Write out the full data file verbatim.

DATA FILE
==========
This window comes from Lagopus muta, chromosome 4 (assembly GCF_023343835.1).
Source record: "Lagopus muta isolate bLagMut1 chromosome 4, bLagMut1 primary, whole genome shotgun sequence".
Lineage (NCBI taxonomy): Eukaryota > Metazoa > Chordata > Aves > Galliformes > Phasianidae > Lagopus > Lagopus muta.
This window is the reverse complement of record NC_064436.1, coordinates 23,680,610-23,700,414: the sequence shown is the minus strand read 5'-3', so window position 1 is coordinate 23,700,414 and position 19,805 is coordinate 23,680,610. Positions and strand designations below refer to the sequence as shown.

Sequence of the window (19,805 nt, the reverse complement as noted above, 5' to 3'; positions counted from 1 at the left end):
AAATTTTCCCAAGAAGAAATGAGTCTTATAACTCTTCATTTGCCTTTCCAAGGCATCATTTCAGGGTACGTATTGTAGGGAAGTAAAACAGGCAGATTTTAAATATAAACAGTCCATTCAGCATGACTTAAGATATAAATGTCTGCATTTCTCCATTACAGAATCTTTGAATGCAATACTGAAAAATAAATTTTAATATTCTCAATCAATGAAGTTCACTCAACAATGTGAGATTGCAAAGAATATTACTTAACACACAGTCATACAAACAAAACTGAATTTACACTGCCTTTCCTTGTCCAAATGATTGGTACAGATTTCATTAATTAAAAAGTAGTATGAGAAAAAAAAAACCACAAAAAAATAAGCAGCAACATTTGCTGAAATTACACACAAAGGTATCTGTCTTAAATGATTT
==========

This window comes from Lagopus muta, chromosome 4 (assembly GCF_023343835.1).
Source record: "Lagopus muta isolate bLagMut1 chromosome 4, bLagMut1 primary, whole genome shotgun sequence".
Lineage (NCBI taxonomy): Eukaryota > Metazoa > Chordata > Aves > Galliformes > Phasianidae > Lagopus > Lagopus muta.
This window is the reverse complement of record NC_064436.1, coordinates 23,680,610-23,700,414: the sequence shown is the minus strand read 5'-3', so window position 1 is coordinate 23,700,414 and position 19,805 is coordinate 23,680,610. Positions and strand designations below refer to the sequence as shown.

Sequence of the window (19,805 nt, the reverse complement as noted above, 5' to 3'; positions counted from 1 at the left end):
AAATTTTCCCAAGAAGAAATGAGTCTTATAACTCTTCATTTGCCTTTCCAAGGCATCATTTCAGGGTACGTATTGTAGGGAAGTAAAACAGGCAGATTTTAAATATAAACAGTCCATTCAGCATGACTTAAGATATAAATGTCTGCATTTCTCCATTACAGAATCTTTGAATGCAATACTGAAAAATAAATTTTAATATTCTCAATCAATGAAGTTCACTCAACAATGTGAGATTGCAAAGAATATTACTTAACACACAGTCATACAAACAAAACTGAATTTACACTGCCTTTCCTTGTCCAAATGATTGGTACAGATTTCATTAATTAAAAAGTAGTATGAGAAAAAAAAAACCACAAAAAAATAAGCAGCAACATTTGCTGAAATTACACACAAAGGTATCTGTCTTAAATGATTT